Based on the best estimates by climate scientists at the time (1996) the Kyoto Protocol set the base date of 1990 as the level of carbon emissions to reduce below.  Many cities have followed this lead.  However, many jurisdictions will find that they were not keeping records of their carbon emissions at that time.  Depending on the results of the baseline inventory process (see Chapter 3), and the community’s level of comfort with the accuracy of the baseline data of 1990 emission levels, there may be reasons to set a different point in time from which to measure carbon reductions.

Some jurisdictions have chosen goals that will reduce emissions from what they are at the time of goal setting:

  • Salt Lake City, Utah Mayor’s Executive Order requires city operations to achieve a 21% reduction from 2001 to 2006.[10]
  • Burlington, Vermont, pledged in 2000 to achieve a 10% reduction of 2000 emissions by 2010.
  • Sweden plans a 50% reduction from “present levels” (2005) by 2050.

Rather than establish 1990 or other historic baselines, cities such as Los Angeles and Berkeley, California established emission reduction goals compared to the emission levels expected from a “business as usual” projection of future emissions.

  • Los Angeles aims to reduce 30% of electricity purchases for city operations by 2010[11]
  • Berkeley aims to achieve 15% reductions below emissions that have been projected for 2010.[12]

Set Aggressive Goals

Emission reduction pledges, such as those represented by the Kyoto Protocol and embodied in the Mayors’ Climate Protection Agreement are a good start.  However, increasingly clear scientific evidence of the speed and severity of global warming is eliciting calls from scientists and business and political leaders throughout the world for stronger actions than those called for by the Kyoto Protocol.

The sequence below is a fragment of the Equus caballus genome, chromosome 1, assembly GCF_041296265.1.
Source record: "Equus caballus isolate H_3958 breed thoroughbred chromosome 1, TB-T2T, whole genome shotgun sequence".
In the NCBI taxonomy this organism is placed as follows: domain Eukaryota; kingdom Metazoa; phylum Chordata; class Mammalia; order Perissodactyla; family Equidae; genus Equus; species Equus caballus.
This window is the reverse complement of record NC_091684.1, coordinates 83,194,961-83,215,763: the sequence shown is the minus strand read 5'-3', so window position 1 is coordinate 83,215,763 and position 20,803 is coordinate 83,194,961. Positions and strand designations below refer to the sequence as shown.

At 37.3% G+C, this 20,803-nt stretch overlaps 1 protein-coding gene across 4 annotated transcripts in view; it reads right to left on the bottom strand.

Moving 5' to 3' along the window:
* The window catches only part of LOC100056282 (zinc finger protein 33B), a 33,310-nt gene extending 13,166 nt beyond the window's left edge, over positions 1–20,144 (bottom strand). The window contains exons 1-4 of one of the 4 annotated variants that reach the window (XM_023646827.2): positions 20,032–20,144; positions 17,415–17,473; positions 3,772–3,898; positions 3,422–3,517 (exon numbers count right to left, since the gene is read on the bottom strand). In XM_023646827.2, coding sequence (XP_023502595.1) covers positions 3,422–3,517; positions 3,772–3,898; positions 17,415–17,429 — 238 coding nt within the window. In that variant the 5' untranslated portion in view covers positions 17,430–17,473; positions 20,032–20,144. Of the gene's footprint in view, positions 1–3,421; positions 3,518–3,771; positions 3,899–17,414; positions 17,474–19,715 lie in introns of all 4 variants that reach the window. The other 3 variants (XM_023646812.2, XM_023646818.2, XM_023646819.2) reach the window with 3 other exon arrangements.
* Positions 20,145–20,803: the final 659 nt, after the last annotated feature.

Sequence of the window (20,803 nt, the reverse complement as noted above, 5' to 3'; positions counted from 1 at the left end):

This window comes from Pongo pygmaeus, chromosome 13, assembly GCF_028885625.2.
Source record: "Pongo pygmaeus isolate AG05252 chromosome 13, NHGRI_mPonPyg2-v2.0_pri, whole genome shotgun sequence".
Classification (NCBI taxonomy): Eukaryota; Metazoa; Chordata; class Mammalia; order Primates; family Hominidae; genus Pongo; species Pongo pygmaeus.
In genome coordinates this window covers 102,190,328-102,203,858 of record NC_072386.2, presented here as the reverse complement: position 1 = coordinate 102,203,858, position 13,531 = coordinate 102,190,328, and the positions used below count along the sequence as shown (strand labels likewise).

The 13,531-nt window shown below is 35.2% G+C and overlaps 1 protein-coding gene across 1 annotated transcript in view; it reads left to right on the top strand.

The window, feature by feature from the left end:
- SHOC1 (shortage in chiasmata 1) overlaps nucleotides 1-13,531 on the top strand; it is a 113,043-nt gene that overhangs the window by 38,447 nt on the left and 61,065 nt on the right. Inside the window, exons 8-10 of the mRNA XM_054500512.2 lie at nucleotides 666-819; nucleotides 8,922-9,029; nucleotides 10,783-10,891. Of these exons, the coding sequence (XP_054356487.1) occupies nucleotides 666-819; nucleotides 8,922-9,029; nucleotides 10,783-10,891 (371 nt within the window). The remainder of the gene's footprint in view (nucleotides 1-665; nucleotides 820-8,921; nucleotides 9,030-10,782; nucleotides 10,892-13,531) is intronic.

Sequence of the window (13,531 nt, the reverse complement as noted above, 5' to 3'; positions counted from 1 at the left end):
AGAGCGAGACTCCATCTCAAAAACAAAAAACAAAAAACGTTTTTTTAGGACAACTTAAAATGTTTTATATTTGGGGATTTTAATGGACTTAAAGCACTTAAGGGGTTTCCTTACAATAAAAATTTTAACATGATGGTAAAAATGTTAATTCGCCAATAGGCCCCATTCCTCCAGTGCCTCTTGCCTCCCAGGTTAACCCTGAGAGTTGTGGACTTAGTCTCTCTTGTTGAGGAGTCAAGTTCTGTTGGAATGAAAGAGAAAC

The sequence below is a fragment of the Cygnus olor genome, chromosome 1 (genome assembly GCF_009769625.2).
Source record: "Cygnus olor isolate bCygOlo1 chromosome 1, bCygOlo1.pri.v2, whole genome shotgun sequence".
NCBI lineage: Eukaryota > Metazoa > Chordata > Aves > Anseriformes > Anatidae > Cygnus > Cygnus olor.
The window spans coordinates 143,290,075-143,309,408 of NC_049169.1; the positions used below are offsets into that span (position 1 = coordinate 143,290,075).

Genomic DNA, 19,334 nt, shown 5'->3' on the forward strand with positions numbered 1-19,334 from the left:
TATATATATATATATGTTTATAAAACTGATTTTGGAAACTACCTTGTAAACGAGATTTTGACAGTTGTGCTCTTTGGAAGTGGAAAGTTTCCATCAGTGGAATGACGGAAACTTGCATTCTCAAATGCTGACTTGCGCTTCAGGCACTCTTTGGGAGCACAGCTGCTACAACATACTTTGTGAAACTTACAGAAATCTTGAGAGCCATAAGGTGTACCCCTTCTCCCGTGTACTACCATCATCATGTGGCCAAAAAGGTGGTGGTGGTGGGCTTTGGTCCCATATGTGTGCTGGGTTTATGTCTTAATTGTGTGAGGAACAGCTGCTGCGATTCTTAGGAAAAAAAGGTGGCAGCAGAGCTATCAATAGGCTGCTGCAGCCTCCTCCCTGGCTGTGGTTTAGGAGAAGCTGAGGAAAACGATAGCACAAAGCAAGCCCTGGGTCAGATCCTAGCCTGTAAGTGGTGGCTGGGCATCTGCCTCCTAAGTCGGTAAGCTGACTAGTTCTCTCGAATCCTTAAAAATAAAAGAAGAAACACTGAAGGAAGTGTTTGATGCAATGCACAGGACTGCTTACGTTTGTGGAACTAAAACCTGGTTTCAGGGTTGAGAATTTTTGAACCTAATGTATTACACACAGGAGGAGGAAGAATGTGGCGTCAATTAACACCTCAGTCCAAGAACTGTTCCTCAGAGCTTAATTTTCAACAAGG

In 2000, the British Royal Commission on Environmental Pollution concluded that the U.K. needed to reduce carbon emissions by 60% by 2050.  It stated that such a target would be needed to “prevent excessive climate change” by keeping levels of CO2 in the atmosphere below 550 parts per million (ppm).[13]  The U.K. government formally adopted this goal.  The Commission recommended a short-term goal of 20% carbon reduction by 2010.  The government initially set this target, but recently scaled back to 15-18% reduction by 2010, as it struggles with the initial reluctance to change, and the difficulties of getting such a program underway.

Lacking a coherent national mechanism to limit carbon emissions, U.S. emissions increased 20% from 1990 to 2003,[14] despite the economy becoming about 20% less carbon intensive.[15]  The U.S. Energy Information Administration predicts a 75% growth in global emissions from 2003 to 2030.[16]  Observers around the world fear that unless the U.S. undertakes more aggressive reduction plans there will be little hope of controlling greenhouse warming.

In October 2006 a report commissioned by British Prime Minister Blair was released.  Its author, the former Chief Economist of the World Bank, Sir Nicolas Stern, stated that the planet faces catastrophe unless urgent measures are taken to reduce greenhouse gas emissions.[17]  The Report stated that the world has the means to avert catastrophe from global warming although it will involve the huge expense of 1% of global GDP (£0.3trn).  This may seem like an untenable amount of money to spend, but the report warned that if it is not done, global warming could cost the world’s economies up to 20% of their gross domestic product (GDP).  The report called for “a rapid increase in research and development of low carbon technologies”.[18]

The report warned that 200 million people are at risk of being driven from their homes by flood or drought by 2050.  Four million square kilometres of land, home to one-twentieth of the world’s population, is threatened by floods from melting glaciers.  It observed that 35,000 Europeans died in the 2003 heatwave, an event likely to become ‘commonplace’.

To prevent these and worse disasters, the report found, it would be necessary to spent £200bn, or 1% of global GDP every year.  Failure to take such action to limit climate change, the report warned, would force the world’s economies to spend up to 20% of their GDP each year to deal with the floods, storms, fires, droughts and other catastrophes.  The technology does exist to confront the challenge, the report stated, the financing public and private does exist, so it doesn’t have to be a catastrophe, but it’s a challenging message.  In fact, the report finds reducing climate change could become one of the world’s biggest growth industries, generating around £250bn of business globally by 2050.